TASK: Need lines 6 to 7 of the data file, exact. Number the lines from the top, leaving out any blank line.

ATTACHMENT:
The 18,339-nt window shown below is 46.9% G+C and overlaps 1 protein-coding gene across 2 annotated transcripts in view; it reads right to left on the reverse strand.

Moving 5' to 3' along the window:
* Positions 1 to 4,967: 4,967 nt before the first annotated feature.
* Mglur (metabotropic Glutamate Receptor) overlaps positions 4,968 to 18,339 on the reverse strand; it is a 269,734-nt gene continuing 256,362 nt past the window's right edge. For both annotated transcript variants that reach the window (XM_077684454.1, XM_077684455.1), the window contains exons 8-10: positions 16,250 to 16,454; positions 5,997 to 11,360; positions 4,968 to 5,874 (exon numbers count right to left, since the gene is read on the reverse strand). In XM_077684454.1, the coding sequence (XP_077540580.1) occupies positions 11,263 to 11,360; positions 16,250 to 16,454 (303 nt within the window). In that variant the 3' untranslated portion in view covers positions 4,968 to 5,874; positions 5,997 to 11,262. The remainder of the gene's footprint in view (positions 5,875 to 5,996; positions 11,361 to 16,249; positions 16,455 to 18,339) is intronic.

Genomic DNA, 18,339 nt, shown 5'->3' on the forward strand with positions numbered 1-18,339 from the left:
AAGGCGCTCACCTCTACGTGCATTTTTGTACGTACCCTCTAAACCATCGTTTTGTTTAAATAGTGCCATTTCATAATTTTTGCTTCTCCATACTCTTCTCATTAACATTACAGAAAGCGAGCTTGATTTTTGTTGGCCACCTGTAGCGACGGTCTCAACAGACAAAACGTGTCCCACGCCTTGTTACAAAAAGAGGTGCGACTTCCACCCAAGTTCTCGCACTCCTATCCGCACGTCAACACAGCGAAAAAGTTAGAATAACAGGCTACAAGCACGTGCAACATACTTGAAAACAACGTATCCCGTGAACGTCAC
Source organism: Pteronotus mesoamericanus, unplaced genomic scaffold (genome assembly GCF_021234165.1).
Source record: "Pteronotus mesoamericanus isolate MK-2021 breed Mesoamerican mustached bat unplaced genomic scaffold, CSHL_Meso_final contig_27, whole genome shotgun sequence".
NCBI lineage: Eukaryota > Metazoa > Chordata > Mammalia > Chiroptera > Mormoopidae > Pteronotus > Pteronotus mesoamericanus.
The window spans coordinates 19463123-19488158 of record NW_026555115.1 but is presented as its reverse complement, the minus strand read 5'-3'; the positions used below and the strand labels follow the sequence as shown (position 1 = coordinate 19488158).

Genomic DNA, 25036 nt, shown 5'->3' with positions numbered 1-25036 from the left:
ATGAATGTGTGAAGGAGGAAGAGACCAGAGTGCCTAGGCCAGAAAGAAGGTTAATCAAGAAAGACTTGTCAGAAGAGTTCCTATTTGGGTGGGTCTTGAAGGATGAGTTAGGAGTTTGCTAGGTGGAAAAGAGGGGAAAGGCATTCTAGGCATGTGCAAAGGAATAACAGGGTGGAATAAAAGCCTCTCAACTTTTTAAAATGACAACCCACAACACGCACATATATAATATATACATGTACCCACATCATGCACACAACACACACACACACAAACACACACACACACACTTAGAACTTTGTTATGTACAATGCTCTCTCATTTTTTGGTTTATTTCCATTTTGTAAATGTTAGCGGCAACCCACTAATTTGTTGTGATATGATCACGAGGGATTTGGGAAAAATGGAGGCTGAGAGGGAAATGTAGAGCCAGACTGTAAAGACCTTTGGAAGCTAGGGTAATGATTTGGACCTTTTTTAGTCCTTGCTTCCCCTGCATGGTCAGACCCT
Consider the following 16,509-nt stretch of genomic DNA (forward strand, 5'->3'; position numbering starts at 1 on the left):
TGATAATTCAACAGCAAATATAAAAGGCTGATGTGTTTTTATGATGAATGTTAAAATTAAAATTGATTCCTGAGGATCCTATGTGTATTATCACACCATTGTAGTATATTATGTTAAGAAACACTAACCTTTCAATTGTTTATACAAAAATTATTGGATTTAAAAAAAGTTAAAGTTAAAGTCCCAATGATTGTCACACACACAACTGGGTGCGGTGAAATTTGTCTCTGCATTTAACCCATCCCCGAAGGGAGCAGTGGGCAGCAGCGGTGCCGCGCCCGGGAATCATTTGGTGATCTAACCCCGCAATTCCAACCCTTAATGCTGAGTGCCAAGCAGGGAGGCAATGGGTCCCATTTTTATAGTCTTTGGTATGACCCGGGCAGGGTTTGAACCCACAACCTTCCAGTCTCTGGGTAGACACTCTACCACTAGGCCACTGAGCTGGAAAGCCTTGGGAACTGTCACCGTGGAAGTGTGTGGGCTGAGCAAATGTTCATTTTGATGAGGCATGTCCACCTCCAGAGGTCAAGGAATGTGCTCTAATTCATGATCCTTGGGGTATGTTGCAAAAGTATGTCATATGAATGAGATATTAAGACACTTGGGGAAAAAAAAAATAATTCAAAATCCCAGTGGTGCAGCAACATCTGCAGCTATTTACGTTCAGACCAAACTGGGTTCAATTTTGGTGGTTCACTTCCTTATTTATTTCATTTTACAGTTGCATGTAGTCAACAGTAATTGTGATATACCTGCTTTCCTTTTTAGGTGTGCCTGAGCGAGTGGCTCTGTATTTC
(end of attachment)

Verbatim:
AAGGCGCTCACCTCTACGTGCATTTTTGTACGTACCCTCTAAACCATCGTTTTGTTTAAATAGTGCCATTTCATAATTTTTGCTTCTCCATACTCTTCTCATTAACATTACAGAAAGCGAGCTTGATTTTTGTTGGCCACCTGTAGCGACGGTCTCAACAGACAAAACGTGTCCCACGCCTTGTTACAAAAAGAGGTGCGACTTCCACCCAAGTTCTCGCACTCCTATCCGCACGTCAACACAGCGAAAAAGTTAGAATAACAGGCTACAAGCACGTGCAACATACTTGAAAACAACGTATCCCGTGAACGTCAC
Source organism: Pteronotus mesoamericanus, unplaced genomic scaffold (genome assembly GCF_021234165.1).